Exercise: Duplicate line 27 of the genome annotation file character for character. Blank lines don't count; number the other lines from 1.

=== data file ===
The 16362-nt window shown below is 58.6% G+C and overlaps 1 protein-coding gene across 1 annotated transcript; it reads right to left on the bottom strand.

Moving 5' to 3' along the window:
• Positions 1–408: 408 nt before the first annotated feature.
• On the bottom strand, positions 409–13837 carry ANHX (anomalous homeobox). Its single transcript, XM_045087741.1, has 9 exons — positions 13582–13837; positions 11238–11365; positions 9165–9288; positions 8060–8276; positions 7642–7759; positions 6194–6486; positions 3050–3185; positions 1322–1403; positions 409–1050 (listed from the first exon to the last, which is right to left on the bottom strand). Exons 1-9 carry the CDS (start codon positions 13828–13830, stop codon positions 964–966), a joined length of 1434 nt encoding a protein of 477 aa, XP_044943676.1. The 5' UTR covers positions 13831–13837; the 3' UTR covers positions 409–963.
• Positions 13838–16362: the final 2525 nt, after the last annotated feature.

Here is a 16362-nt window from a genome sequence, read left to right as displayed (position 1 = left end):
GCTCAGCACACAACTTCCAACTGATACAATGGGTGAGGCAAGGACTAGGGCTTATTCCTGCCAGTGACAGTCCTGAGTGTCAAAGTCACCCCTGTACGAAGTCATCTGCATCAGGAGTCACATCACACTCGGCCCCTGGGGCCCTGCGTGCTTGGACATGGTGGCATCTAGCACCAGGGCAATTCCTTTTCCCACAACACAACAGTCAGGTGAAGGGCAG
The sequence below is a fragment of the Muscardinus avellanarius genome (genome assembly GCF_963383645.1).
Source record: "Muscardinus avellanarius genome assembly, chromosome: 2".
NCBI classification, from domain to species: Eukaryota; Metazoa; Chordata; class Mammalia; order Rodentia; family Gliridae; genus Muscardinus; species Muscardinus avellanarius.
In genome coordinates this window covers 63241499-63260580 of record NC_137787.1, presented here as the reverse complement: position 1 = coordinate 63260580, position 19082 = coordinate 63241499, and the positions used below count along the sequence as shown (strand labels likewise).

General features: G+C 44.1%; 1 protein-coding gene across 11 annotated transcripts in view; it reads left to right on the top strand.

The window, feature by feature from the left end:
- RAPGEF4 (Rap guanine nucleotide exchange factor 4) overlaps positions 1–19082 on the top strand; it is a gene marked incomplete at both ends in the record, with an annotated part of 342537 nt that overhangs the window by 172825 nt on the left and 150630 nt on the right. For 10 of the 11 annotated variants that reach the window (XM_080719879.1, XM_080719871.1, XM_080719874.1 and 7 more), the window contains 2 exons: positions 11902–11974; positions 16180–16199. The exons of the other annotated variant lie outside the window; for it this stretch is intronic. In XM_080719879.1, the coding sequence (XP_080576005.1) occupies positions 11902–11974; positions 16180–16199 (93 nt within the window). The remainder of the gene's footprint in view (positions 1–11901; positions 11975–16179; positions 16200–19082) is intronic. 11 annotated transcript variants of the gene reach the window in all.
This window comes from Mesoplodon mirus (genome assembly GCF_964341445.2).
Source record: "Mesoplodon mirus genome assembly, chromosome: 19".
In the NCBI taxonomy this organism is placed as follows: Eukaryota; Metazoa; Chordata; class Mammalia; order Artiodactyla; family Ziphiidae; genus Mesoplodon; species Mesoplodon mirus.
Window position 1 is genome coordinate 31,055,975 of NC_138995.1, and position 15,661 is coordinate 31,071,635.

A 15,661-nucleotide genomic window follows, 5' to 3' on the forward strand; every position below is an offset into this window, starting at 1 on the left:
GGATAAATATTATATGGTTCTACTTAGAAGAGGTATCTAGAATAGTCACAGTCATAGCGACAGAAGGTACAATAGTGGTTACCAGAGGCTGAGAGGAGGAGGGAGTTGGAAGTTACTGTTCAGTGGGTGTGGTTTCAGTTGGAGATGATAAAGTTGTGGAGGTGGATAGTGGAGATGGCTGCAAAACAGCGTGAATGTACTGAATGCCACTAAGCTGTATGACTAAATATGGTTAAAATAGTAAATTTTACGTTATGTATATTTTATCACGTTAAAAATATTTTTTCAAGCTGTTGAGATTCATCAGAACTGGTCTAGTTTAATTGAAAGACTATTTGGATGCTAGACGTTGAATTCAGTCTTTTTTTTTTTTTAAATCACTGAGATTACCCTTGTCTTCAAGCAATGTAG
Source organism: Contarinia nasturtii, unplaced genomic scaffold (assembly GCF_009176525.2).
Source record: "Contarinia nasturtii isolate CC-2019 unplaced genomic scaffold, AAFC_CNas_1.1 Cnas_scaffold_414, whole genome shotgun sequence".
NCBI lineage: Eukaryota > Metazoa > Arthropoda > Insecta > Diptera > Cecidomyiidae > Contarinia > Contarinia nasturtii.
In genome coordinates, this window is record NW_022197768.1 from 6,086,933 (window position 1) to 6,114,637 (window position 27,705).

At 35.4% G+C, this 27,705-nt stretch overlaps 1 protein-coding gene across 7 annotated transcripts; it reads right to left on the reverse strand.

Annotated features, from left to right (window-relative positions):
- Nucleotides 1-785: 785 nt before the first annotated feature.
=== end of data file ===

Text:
- Nucleotides 1-785: 785 nt before the first annotated feature.